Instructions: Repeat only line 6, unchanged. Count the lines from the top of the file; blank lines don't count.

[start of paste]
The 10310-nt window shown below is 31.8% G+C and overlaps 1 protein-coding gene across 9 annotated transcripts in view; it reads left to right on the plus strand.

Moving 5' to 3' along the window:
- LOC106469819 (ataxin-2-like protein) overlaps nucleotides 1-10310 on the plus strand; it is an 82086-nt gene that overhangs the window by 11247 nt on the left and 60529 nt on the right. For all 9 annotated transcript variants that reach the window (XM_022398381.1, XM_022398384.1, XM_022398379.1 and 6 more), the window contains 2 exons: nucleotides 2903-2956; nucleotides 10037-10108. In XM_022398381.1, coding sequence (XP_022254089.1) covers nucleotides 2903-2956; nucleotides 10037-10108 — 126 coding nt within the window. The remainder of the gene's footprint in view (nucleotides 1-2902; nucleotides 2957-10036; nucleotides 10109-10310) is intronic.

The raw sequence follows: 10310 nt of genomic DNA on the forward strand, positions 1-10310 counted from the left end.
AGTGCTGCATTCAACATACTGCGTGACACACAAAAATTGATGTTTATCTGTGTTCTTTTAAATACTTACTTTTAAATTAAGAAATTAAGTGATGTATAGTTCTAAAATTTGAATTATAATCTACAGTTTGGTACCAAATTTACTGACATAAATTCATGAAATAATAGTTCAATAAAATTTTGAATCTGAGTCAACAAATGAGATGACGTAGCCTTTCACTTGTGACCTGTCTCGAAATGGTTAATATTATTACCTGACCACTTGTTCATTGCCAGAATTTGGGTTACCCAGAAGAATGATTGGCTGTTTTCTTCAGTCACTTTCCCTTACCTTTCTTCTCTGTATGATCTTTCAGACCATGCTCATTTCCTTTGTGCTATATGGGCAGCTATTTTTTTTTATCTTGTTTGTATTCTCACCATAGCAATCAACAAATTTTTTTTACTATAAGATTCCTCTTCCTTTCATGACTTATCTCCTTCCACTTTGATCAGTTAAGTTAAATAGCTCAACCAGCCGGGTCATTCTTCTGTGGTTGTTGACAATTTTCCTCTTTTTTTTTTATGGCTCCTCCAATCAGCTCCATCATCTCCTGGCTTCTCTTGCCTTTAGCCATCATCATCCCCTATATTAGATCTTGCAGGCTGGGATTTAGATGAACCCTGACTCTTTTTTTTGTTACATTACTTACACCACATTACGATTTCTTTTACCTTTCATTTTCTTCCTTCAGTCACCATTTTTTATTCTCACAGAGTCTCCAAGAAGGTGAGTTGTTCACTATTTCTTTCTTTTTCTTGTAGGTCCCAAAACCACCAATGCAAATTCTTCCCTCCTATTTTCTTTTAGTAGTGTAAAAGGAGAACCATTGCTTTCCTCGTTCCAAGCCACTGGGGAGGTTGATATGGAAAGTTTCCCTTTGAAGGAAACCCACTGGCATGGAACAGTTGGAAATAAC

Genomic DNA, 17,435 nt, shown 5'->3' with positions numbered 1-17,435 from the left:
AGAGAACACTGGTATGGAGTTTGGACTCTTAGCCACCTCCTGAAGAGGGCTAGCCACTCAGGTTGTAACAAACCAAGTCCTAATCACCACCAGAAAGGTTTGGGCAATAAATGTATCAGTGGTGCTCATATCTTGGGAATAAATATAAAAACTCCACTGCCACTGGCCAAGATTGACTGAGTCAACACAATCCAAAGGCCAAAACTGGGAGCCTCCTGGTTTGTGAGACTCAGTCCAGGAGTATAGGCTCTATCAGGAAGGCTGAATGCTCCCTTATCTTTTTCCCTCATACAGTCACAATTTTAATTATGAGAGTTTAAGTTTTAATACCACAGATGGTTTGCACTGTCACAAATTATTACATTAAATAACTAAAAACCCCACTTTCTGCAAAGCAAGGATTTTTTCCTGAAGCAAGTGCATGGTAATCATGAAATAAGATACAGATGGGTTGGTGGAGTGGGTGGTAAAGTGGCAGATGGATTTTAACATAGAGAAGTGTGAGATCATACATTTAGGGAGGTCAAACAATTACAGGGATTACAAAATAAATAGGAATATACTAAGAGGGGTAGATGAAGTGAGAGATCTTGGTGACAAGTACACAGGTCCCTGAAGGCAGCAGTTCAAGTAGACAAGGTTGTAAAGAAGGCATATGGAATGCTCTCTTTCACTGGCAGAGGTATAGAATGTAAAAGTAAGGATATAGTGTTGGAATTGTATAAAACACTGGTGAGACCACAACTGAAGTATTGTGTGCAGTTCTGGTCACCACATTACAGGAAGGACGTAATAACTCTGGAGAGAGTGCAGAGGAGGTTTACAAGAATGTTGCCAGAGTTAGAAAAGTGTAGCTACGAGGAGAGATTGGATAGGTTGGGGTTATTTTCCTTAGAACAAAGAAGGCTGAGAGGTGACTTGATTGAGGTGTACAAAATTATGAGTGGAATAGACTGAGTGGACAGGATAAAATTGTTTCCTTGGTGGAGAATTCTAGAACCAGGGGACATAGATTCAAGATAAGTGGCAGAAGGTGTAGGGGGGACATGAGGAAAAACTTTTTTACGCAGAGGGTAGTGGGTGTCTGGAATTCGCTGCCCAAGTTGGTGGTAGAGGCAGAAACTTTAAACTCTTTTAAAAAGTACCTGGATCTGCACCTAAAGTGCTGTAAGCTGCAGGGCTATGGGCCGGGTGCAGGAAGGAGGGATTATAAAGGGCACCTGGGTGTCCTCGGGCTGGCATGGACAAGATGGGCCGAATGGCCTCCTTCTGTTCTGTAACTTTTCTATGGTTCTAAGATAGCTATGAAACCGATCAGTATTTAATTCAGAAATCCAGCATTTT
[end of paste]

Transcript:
Genomic DNA, 17,435 nt, shown 5'->3' with positions numbered 1-17,435 from the left: